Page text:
DEAR DOCTOR K:
I started drinking more during the holidays. It seemed natural, as there were so many parties and happy hours. But the holidays are long over, and I haven’t cut back. Could I have a problem?
You ask a difficult question. What constitutes “healthy” versus “harmful” drinking can vary quite a bit from person to person. So where is the line between social drinking and problem drinking? Does drinking every day or drinking a certain amount indicate a problem?
Here’s the bottom line: If your pattern of drinking creates difficulty for you personally, socially or at work, then your drinking is likely harmful to your health.
Having said that, I’ve known people who drink throughout the day and have liver and other problems because of it. Yet they would tell me that drinking wasn’t interfering with their family or work life at all. Maybe that’s the way it seemed to them, but their drinking was on its way to making them sufficiently sick that it later seriously interfered with their lives.
If you’re not sure if you might have a drinking problem, answer a few questions about your drinking habits. Several screening tests can help determine whether you might have a drinking problem. I’ve posted two of the tests, the CAGE questionnaire and the AUDIT, at the end of this article.
Alcohol use occurs along a spectrum. Alcohol dependence is the most severe type of alcohol misuse. It is marked by complete loss of control over drinking behavior. You’re preoccupied with drinking and have a strong desire to drink. You start to tolerate alcohol; you don’t get tipsy as easily. You start to feel a little nervous and shaky several hours after your last drink, and you learn that another drink can quiet the shakes.
Alcohol abuse is a milder problem. You don’t have the same compulsion or physical need to drink as those who are dependent on alcohol. But you do drink excessively — and if you keep drinking excessively, you are very likely to go on to alcohol dependence.
Even if you aren’t suffering from alcohol dependence or abuse, your drinking still could be cause for concern. I’ve known people who just “loosen up” enough that they start to say things they may not mean, and surely should not say — to their spouses, friends, co-workers or bosses. Their drinking still is hazardous to their home and work life, and to family and friends. It also puts them at risk for developing more serious problems with alcohol down the road.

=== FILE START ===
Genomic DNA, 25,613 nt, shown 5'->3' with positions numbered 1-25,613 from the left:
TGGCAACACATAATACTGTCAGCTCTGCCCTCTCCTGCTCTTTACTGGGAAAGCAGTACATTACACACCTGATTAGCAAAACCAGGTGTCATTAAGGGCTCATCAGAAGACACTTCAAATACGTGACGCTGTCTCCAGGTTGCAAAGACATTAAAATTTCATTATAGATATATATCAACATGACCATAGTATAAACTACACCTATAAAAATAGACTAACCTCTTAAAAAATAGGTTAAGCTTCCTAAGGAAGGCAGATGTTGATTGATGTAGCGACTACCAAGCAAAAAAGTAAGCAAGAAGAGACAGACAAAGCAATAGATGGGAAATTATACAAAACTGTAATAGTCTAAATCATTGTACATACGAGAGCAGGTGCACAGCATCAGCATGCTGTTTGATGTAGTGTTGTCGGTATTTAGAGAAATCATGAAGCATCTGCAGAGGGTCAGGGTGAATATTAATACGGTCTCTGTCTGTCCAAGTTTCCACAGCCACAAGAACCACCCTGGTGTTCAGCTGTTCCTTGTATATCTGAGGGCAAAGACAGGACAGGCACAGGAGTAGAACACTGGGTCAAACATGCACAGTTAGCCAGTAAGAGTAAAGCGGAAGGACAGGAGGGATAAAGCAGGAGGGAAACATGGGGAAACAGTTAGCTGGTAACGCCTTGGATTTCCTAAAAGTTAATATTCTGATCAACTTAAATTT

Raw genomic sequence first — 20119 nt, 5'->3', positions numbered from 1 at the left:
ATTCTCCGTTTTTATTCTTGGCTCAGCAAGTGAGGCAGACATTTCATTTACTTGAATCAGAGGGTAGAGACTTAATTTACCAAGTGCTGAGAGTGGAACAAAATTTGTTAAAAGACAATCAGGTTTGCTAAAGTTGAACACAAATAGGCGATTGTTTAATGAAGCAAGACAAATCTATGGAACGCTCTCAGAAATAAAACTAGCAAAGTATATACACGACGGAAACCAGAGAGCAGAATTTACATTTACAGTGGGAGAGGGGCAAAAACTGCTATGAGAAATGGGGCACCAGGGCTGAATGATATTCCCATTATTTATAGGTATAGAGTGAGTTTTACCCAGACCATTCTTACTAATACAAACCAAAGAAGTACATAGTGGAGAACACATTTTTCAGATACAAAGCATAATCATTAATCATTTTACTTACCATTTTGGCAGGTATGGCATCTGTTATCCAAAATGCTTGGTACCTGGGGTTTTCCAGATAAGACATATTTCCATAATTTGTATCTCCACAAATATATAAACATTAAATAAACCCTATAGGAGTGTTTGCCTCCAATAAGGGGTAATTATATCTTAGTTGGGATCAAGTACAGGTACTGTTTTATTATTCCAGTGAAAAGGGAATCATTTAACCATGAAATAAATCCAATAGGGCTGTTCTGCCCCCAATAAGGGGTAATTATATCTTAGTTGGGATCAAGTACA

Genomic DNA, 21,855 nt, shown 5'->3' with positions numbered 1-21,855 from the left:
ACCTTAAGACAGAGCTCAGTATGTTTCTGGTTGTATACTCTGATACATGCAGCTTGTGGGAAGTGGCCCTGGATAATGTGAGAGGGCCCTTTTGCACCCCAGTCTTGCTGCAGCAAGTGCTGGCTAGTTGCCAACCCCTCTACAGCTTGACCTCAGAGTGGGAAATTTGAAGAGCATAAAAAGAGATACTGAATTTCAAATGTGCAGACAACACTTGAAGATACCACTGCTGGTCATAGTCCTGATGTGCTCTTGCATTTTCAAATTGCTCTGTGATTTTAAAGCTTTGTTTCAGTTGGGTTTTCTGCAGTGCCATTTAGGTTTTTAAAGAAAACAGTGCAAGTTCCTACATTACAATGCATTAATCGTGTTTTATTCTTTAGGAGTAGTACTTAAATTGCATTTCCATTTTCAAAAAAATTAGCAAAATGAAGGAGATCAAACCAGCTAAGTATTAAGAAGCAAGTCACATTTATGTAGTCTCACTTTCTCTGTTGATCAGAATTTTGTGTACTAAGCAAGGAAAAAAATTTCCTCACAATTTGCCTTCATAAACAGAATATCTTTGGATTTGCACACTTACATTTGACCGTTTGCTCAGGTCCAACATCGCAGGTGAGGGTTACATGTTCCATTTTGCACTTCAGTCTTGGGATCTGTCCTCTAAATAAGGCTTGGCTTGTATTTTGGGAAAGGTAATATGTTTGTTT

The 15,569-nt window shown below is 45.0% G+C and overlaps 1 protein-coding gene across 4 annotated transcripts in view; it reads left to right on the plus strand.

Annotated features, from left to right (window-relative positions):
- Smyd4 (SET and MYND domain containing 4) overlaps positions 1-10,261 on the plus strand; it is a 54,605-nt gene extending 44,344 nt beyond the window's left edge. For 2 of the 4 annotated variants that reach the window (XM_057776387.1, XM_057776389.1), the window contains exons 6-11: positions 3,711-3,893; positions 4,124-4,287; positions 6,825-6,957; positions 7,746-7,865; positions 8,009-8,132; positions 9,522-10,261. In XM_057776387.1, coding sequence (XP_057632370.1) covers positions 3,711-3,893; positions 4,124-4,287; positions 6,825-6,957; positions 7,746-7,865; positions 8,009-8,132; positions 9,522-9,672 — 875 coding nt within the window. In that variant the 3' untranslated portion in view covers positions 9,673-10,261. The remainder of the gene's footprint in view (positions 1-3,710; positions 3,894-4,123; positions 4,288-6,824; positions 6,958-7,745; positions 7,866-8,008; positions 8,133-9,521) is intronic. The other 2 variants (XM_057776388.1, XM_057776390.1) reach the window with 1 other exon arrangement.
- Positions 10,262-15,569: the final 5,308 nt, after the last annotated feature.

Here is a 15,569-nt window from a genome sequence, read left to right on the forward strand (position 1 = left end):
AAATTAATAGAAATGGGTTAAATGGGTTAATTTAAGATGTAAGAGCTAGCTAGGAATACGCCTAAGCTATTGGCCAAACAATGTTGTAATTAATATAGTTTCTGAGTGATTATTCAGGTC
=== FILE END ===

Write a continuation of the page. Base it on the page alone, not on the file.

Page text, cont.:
The fact that you were concerned enough about your drinking to ask me about it is a red flag. Talk to your doctor about your alcohol use. If you do have a problem, you can work with your doctor to determine the best treatment options for you.
The CAGE test
Physicians and therapists frequently use the following four-question test, which is most useful in identifying more severe alcohol problems. Despite its apparent simplicity, this test can provide valuable information. It’s called the CAGE test because the first letters of a key word in each question spell “cage.”
If you responded “yes” to any one of these questions, you may have a drinking problem. If you responded “yes” to more than one question, it’s highly likely that a problem exists.
The World Health Organization developed the following screening tool, called AUDIT (Alcohol Use Disorders Identification Test), to help physicians identify harmful or hazardous drinking patterns in their patients.
Add up the numbers for each response to get your total score. A score of 8 or more suggests that you may have a drinking problem and indicates the need for more in-depth assessment.